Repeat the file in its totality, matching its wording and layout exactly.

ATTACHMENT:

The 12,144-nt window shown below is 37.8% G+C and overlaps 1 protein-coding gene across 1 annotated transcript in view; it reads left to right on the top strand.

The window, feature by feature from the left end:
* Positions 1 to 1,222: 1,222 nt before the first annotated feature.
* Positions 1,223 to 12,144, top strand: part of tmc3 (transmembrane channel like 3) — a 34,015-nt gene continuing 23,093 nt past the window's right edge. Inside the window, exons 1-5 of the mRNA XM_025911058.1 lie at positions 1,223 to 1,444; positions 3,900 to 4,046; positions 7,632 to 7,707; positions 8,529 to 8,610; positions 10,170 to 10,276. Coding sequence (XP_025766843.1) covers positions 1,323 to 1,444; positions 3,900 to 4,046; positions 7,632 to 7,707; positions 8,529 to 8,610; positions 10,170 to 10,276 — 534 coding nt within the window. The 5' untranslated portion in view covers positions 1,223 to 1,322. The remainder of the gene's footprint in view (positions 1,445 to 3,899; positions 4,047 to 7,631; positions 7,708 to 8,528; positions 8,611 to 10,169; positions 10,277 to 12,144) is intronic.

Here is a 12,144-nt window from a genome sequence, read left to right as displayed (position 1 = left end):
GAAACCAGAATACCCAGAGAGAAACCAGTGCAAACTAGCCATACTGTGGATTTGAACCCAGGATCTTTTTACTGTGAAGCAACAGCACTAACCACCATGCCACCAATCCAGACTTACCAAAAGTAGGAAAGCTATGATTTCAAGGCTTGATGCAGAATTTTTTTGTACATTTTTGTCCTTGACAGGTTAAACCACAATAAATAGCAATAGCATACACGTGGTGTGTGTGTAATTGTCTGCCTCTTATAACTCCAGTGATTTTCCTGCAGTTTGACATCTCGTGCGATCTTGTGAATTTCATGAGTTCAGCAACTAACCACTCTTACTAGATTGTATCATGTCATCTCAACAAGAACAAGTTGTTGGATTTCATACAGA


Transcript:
The 12,144-nt window shown below is 37.8% G+C and overlaps 1 protein-coding gene across 1 annotated transcript in view; it reads left to right on the top strand.

The window, feature by feature from the left end:
* Positions 1 to 1,222: 1,222 nt before the first annotated feature.
* Positions 1,223 to 12,144, top strand: part of tmc3 (transmembrane channel like 3) — a 34,015-nt gene continuing 23,093 nt past the window's right edge. Inside the window, exons 1-5 of the mRNA XM_025911058.1 lie at positions 1,223 to 1,444; positions 3,900 to 4,046; positions 7,632 to 7,707; positions 8,529 to 8,610; positions 10,170 to 10,276. Coding sequence (XP_025766843.1) covers positions 1,323 to 1,444; positions 3,900 to 4,046; positions 7,632 to 7,707; positions 8,529 to 8,610; positions 10,170 to 10,276 — 534 coding nt within the window. The 5' untranslated portion in view covers positions 1,223 to 1,322. The remainder of the gene's footprint in view (positions 1,445 to 3,899; positions 4,047 to 7,631; positions 7,708 to 8,528; positions 8,611 to 10,169; positions 10,277 to 12,144) is intronic.

Here is a 12,144-nt window from a genome sequence, read left to right as displayed (position 1 = left end):
GAAACCAGAATACCCAGAGAGAAACCAGTGCAAACTAGCCATACTGTGGATTTGAACCCAGGATCTTTTTACTGTGAAGCAACAGCACTAACCACCATGCCACCAATCCAGACTTACCAAAAGTAGGAAAGCTATGATTTCAAGGCTTGATGCAGAATTTTTTTGTACATTTTTGTCCTTGACAGGTTAAACCACAATAAATAGCAATAGCATACACGTGGTGTGTGTGTAATTGTCTGCCTCTTATAACTCCAGTGATTTTCCTGCAGTTTGACATCTCGTGCGATCTTGTGAATTTCATGAGTTCAGCAACTAACCACTCTTACTAGATTGTATCATGTCATCTCAACAAGAACAAGTTGTTGGATTTCATACAGA